Technologies > Emission > Phase Measurement
Amber Precision Instruments is a research-oriented EMC solution provider
Near field scanning has been used for many years to identify strong near field sources, and it has been used with the hope of identifying the reasons for unwanted emissions, antenna structures, coupling paths, and so on. The local magnetic or electric field strength usually does not reveal which of the sources will couple to or form a good antenna structure. Answering this question is then left to the experience of the EMC engineer. For example, a weak 125 MHz signal at a location where it is not expected might be much stronger sign of a design flaw than a strong 125 MHz signal above a clock. Or a very local and strong source may contribute much less to the far field than a weak but distributed source like a heat sink. Due to the inability to identify the sources of EMC problems, the need for models for numerical simulation, and the necessity of module and IC qualification, enhanced scanning modethods are needed.
Maxwell’s equation tells us that the knowledge of the near field in magnitude and phase around a source is sufficient to reconstruct a model that emits exactly like the source and/or to obtain the far field emissions. A core requirement to this is the knowledge of the fields' phase. The phase is defined as the phase (difference) between a reference point and all other field points.
Phases can be measured in many different ways, but the ability to take automated measurements in broadband is what makes API's phase measurement technology unique.
● NF to FF Transformation
● RFI Analysis
NF to FF Transformation
Mathematically, the ability to perform near field to far field transformation is not new (the first methodologies were developed in the 1950’s, with widespread application beginning in the 1980’s). This methodology is typically used for antenna characterization, but has been less frequently used for EMI prediction. With the available phase information, the maximized FF transformation from NF data showed an acceptable match to chamber measurements.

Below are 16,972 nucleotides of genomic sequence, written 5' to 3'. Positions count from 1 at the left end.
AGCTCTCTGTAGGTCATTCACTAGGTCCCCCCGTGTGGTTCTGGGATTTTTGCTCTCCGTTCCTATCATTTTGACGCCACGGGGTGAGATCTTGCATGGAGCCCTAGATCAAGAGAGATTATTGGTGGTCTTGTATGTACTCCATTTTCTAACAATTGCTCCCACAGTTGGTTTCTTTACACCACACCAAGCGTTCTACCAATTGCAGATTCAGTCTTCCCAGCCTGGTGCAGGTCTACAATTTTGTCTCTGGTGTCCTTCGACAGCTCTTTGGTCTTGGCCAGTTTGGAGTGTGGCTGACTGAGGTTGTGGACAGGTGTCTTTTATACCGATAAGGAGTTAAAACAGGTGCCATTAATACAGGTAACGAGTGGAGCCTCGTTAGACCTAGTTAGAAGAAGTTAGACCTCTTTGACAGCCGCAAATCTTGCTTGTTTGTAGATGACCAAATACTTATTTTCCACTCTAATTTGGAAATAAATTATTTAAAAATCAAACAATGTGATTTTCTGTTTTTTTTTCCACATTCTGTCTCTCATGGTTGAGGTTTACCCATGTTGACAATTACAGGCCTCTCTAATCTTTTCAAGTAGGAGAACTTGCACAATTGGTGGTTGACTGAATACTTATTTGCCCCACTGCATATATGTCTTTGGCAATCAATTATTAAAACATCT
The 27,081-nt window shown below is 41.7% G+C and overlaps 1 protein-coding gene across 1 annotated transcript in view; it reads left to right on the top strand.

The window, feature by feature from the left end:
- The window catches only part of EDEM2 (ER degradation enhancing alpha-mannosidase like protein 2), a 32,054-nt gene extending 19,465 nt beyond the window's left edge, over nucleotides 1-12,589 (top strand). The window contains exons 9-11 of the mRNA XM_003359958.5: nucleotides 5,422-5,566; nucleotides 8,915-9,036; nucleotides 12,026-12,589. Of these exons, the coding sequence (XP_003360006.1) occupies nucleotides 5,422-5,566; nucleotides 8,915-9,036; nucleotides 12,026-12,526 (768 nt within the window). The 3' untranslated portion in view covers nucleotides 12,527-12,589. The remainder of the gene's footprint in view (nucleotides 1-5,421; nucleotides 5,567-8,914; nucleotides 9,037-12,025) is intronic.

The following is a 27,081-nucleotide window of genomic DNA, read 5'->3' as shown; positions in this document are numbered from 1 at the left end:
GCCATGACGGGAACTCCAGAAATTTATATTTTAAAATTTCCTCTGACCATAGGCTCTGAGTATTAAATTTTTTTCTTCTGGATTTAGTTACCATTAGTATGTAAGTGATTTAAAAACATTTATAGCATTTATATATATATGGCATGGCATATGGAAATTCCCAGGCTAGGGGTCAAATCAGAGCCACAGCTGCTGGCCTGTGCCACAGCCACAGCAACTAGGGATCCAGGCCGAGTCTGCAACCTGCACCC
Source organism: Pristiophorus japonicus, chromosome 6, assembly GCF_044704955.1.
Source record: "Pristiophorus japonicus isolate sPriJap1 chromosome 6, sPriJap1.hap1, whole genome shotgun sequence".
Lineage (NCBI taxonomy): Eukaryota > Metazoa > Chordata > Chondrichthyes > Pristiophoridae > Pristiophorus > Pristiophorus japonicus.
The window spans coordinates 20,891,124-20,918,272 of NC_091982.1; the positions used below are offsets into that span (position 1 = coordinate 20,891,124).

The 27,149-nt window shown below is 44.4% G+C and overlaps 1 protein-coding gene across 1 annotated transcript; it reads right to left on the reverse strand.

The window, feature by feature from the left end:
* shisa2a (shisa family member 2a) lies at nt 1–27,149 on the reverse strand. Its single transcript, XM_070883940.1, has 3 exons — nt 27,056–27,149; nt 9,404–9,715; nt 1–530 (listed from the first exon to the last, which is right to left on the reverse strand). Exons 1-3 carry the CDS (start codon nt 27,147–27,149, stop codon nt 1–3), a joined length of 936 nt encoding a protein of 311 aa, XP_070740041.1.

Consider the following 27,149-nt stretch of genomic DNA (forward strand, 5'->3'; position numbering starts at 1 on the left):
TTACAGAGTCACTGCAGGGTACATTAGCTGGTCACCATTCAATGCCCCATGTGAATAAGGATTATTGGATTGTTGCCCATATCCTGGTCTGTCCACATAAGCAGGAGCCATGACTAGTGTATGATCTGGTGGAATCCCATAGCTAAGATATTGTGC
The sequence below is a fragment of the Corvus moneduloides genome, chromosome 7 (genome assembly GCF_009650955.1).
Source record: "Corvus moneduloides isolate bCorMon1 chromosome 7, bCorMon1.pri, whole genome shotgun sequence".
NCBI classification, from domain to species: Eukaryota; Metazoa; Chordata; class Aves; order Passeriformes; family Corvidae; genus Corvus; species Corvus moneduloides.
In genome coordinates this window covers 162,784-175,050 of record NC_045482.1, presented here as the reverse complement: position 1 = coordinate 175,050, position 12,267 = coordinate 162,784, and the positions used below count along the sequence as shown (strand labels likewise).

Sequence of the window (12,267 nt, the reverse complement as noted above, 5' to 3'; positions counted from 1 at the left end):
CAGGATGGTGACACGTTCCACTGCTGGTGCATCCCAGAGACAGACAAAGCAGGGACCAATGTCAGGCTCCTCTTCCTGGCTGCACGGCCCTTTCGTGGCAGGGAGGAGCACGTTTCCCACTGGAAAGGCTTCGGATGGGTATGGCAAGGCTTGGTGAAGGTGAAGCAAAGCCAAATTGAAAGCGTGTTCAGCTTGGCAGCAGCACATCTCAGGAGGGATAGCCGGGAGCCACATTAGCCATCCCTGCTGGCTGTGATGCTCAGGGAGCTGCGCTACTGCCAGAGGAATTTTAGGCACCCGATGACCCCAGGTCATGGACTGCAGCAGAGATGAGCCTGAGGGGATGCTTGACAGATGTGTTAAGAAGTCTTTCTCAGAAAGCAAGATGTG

The objective of RFI prediction is to predict the coupling between noise sources (such as ICs, camera modules, flex cables, etc.) and wireless antennas. The prediction accuracy depends on how well the source models have been created. There are two types of sources: conducted sources and field coupled sources. Each type has its own advantages and disadvantages, and we believe the combination of scanned data for fields and voltage/current data from IBIS is the best modeling method. The phase information makes this combined approached possible. This way modules and ICs can be scanned, the obtained data can be used to predict RFI coupling within systems, and it can then be used to qualify ICs and modules to reduce the chance of RFI problems later in the product design.
● Oscilloscope or VNA depending on frequency rangese
● EMI Probes
● Comb generator or other hardware for system calibration
Oscilloscope or VNA
An oscilloscope becomes quite expensive as the bandwidth increases. An oscilloscope can be used for any frequency range, but 4-6 GHz is the practical limit for obtaining phase information using an oscilloscope. VNA can be used for higher frequencies.